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In Moscow, Netanyahu presses for Iran sanctions 'with teeth'

Israeli Prime Minister Benjamin Netanyahu won assurances Monday that Russia will will 'hold off' on supplying Iran with advanced S-300 air defense missiles, but it's still unlikely Russia will back sanctions against Iran, analysts say.

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Russia's President Dmitry Medvedev and Israel's Prime Minister Benjamin Netanyahu (r.) meet for talks in Moscow's Kremlin, Monday.

Yuri Kochetkov/Reuters

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Israeli Prime Minister Benjamin Netanyahu won assurances from President Dmitri Medvedev that Russia will will "hold off" on supplying Iran with advanced S-300 air defense missiles at a Kremlin meeting Monday.

"On this issue [the S-300s] Russia is taking into consideration the needs for stability in the region," Mr. Netanyahu said after meeting with Mr. Medvedev for several hours Monday.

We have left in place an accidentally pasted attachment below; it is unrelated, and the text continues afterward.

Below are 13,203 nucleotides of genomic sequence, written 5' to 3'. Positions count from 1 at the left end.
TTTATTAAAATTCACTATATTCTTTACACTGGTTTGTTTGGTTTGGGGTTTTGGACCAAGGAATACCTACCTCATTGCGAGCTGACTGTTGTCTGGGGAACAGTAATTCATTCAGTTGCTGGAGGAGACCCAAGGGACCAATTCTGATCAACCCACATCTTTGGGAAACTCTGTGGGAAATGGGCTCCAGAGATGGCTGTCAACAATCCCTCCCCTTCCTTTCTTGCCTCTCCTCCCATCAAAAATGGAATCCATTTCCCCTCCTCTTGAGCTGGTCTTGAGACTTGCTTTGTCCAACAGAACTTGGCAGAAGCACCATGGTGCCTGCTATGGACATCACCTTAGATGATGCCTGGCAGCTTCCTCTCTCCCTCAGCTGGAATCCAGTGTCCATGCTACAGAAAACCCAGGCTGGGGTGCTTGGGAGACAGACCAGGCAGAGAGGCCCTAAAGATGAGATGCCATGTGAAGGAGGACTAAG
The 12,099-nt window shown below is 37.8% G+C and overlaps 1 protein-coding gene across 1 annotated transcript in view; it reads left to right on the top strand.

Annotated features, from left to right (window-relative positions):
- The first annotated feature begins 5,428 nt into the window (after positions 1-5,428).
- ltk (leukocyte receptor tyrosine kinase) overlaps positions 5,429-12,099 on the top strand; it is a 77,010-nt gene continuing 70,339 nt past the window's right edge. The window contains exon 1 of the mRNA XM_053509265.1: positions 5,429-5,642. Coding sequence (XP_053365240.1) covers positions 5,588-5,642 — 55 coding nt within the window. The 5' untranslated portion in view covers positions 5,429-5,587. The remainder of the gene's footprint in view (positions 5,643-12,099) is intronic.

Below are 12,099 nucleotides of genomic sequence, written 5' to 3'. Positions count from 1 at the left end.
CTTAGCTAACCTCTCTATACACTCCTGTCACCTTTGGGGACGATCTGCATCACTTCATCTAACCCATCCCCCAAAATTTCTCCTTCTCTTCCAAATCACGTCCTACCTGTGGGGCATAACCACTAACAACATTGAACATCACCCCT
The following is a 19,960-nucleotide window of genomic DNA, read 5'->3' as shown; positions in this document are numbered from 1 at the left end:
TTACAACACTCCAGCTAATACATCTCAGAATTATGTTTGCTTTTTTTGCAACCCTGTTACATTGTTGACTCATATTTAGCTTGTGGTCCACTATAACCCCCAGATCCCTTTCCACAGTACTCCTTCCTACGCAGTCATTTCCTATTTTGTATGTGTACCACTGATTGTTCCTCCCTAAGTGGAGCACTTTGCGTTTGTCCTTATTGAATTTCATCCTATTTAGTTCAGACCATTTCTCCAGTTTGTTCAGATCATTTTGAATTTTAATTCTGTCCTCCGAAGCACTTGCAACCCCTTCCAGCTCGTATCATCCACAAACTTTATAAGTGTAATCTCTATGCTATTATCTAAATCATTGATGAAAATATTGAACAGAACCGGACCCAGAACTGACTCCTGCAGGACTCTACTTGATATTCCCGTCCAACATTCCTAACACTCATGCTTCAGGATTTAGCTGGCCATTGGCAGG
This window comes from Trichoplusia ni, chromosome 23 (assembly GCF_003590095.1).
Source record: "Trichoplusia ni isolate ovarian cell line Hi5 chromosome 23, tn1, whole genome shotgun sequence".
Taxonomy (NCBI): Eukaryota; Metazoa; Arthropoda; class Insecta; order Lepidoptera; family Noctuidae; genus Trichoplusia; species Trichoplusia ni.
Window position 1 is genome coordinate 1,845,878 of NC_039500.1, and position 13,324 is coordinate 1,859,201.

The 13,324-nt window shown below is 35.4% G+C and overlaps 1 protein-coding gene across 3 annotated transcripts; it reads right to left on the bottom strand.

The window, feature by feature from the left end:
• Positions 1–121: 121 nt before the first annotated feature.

On Sunday, Vladimir Nazarov, deputy secretary of the Kremlin's Security Council, had suggested that there was no reason for Russia to continue stalling on delivering the weapons to Iran because "this deal is not restricted by international sanctions.... it is a purely defensive weapon."

Moscow contracted to sell the ultramodern S-300 to Iran in 2005, but has delayed delivery for what experts describe as diplomatic reasons.

"The contract is signed, but there are ongoing differences of opinion about whether or not to deliver the weapons," says Vitaly Shlykov, a former deputy defense minister who now works as a civilian adviser to Russia's Defense Ministry.

A 'game changer'

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